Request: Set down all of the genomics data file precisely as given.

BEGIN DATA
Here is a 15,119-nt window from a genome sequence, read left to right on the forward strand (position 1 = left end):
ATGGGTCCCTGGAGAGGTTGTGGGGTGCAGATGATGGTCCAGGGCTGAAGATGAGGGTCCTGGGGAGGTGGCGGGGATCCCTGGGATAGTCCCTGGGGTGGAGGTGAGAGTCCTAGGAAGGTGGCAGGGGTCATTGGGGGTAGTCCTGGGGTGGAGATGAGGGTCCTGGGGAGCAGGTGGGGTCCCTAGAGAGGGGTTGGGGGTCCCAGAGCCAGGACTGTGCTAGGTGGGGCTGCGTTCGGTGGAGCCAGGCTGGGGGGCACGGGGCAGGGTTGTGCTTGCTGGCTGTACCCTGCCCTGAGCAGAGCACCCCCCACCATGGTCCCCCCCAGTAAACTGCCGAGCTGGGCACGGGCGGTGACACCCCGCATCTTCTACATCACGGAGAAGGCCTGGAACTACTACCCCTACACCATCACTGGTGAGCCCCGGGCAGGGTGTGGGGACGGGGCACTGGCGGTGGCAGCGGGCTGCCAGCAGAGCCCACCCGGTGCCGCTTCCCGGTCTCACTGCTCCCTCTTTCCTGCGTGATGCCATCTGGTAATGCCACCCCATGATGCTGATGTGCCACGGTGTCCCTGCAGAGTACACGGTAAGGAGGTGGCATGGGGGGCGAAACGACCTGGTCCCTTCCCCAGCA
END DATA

Here is a 15,119-nt window from a genome sequence, read left to right on the forward strand (position 1 = left end):
ATGGGTCCCTGGAGAGGTTGTGGGGTGCAGATGATGGTCCAGGGCTGAAGATGAGGGTCCTGGGGAGGTGGCGGGGATCCCTGGGATAGTCCCTGGGGTGGAGGTGAGAGTCCTAGGAAGGTGGCAGGGGTCATTGGGGGTAGTCCTGGGGTGGAGATGAGGGTCCTGGGGAGCAGGTGGGGTCCCTAGAGAGGGGTTGGGGGTCCCAGAGCCAGGACTGTGCTAGGTGGGGCTGCGTTCGGTGGAGCCAGGCTGGGGGGCACGGGGCAGGGTTGTGCTTGCTGGCTGTACCCTGCCCTGAGCAGAGCACCCCCCACCATGGTCCCCCCCAGTAAACTGCCGAGCTGGGCACGGGCGGTGACACCCCGCATCTTCTACATCACGGAGAAGGCCTGGAACTACTACCCCTACACCATCACTGGTGAGCCCCGGGCAGGGTGTGGGGACGGGGCACTGGCGGTGGCAGCGGGCTGCCAGCAGAGCCCACCCGGTGCCGCTTCCCGGTCTCACTGCTCCCTCTTTCCTGCGTGATGCCATCTGGTAATGCCACCCCATGATGCTGATGTGCCACGGTGTCCCTGCAGAGTACACGGTAAGGAGGTGGCATGGGGGGCGAAACGACCTGGTCCCTTCCCCAGCA